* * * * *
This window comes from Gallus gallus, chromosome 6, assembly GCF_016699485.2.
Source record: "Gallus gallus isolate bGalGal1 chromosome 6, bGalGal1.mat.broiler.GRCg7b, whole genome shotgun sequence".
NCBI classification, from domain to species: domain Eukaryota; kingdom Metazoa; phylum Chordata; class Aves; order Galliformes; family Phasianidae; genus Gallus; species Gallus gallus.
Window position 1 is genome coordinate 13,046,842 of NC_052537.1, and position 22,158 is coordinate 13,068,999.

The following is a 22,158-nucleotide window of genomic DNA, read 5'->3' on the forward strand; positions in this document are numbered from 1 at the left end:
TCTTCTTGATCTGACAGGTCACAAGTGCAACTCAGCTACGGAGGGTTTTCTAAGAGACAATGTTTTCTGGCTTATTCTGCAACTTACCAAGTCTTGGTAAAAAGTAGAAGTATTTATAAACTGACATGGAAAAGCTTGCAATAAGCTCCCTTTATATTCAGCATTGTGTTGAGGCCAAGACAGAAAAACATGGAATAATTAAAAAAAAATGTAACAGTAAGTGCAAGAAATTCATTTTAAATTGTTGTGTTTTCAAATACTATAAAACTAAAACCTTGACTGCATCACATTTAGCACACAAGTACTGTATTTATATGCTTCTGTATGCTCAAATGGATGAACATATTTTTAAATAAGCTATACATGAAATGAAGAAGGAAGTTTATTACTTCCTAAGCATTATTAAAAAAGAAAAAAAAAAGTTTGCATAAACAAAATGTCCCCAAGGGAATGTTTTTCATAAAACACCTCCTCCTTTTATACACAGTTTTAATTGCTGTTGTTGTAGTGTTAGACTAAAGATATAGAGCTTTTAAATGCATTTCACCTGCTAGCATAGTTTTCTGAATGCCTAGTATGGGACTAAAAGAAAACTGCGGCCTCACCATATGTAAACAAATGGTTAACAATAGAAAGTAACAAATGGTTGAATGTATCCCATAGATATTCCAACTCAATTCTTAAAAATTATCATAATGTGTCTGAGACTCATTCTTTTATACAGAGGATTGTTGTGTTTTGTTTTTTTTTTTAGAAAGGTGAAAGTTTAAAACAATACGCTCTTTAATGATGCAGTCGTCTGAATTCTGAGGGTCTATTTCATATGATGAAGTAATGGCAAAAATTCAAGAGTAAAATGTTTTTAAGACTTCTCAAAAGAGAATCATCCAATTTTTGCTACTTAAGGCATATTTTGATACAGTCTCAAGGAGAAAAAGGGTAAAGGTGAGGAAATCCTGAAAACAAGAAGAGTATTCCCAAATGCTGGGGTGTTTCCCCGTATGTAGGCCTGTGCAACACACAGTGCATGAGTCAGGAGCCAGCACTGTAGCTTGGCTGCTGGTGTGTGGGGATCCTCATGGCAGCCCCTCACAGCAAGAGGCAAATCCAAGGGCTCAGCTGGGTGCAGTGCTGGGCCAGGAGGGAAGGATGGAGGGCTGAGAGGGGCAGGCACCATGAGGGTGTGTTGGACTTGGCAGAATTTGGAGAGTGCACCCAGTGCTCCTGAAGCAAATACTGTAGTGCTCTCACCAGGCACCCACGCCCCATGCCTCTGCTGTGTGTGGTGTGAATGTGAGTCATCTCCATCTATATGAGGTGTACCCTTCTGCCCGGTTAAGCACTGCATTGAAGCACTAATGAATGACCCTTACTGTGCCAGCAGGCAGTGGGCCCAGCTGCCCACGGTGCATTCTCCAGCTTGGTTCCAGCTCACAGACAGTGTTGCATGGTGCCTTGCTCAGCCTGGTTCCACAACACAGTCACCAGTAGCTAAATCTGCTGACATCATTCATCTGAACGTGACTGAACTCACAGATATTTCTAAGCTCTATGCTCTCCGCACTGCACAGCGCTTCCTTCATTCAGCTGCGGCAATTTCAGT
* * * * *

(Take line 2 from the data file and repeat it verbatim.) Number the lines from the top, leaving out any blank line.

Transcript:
Source record: "Gallus gallus isolate bGalGal1 chromosome 6, bGalGal1.mat.broiler.GRCg7b, whole genome shotgun sequence".